Producers can keep their grain crops in good condition this fall by following tips from the Canadian Grain Commission about preventing insect infestations during storage. To help producers identify and control potential infestations, the Canadian Grain Commission’s web site features updated information about many species of insect pests. Videos show the insects in action.
The Canadian Grain Commission’s stored products entomologist, Blaine Timlick, says that this year, cooler temperatures have created conditions resulting in no unusual causes for concern. However, he cautions that while outdoor temperatures are low, several conditions can still make it favourable for infestations after grain is in storage.
These conditions include increased changes in grain temperature and moisture. To maintain grain quality and minimize insect pest problems, keep grain temperatures below 20C and moisture content uniformly below 14.5 per cent. Also, ensure that any grain that was harvested with excessive moisture content and put through dryers are cooled to a uniform temperature appropriately.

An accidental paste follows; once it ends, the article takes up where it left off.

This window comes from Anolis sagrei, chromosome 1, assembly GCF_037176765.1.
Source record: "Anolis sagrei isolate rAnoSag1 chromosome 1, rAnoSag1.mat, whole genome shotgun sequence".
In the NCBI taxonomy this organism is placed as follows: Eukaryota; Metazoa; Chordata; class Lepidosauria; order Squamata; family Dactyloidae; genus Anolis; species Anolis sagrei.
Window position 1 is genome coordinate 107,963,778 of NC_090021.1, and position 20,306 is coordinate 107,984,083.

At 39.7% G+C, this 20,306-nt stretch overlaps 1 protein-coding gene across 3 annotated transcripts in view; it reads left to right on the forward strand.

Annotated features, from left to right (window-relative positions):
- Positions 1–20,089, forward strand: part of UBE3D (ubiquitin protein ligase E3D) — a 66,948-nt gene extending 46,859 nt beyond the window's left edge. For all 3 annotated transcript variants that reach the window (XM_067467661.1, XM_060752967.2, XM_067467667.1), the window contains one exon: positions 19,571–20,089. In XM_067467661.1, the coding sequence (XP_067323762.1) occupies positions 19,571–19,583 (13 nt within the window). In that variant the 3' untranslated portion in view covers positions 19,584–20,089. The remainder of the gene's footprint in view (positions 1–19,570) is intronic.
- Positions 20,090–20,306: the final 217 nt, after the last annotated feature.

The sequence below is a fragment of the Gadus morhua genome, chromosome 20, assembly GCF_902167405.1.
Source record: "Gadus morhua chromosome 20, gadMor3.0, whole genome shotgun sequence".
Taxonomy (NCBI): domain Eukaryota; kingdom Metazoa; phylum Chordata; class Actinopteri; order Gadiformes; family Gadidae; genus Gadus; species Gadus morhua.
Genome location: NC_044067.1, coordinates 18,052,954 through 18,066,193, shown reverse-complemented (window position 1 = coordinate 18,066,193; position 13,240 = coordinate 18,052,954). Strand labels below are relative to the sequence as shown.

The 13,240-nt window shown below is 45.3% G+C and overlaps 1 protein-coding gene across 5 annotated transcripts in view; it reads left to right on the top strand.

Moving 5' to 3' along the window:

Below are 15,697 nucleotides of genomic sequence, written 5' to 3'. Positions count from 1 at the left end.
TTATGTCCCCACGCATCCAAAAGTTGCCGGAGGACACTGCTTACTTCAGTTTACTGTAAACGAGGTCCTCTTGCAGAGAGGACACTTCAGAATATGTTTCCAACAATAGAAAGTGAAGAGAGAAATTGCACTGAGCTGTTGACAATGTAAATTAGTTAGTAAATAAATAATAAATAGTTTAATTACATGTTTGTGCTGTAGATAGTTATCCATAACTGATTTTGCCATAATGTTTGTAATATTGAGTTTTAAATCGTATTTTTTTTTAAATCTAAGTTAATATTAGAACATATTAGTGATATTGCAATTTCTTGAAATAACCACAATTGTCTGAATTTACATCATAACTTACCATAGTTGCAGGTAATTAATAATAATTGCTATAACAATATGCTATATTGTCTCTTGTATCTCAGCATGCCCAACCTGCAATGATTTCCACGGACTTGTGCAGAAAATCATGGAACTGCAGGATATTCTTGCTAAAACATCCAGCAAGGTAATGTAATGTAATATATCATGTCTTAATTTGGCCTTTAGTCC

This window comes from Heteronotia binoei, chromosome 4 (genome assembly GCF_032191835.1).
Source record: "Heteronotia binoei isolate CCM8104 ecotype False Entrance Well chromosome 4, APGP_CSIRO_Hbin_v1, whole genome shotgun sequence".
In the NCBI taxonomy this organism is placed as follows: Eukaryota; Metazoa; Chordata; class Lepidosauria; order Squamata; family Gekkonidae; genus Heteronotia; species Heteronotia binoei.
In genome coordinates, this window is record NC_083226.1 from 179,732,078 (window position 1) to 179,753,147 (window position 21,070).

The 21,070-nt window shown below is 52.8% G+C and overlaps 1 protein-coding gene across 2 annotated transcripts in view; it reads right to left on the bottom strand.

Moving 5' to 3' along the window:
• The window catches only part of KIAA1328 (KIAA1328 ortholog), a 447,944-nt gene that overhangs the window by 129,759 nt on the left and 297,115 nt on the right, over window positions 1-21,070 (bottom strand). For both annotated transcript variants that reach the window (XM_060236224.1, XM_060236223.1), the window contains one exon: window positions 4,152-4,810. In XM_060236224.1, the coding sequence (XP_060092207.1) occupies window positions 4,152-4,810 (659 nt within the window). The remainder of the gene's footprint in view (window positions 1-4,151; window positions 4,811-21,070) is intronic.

As always, Prairie producers should look for infestations of rusty grain beetle. This beetle is considered to be the most troublesome insect pest in grain storage on the Prairies.
The rusty grain beetle is a common pest in farm granaries and storage elevators in Canada. During an infestation, the adults and larvae feed on the germ and endosperm of grain kernels. In a heavy infestation, the insects can cause more damage by raising the temperature in the grain which leads to spoilage and the spread of fungal spores in the grain.
This fall, the Canadian Grain Commission reminds wheat producers about the importance of keeping different wheat classes intact. On August 1, the new declaration system took effect. Producers will now sign a form entitled Declaration of Eligibility for the Class. Producers should follow these steps to ensure that different classes of wheat are not mixed.
Put only one class of wheat in each bin.
Maintain careful records to keep track of the wheat in each bin.
If you are not sure about the wheat class in a bin, have the wheat tested at a private lab before you sell it.
If someone is hauling grain for you, provide clear instructions to the transporter about which bins to load from.
Be present at the time of loading to direct the person hauling your grain.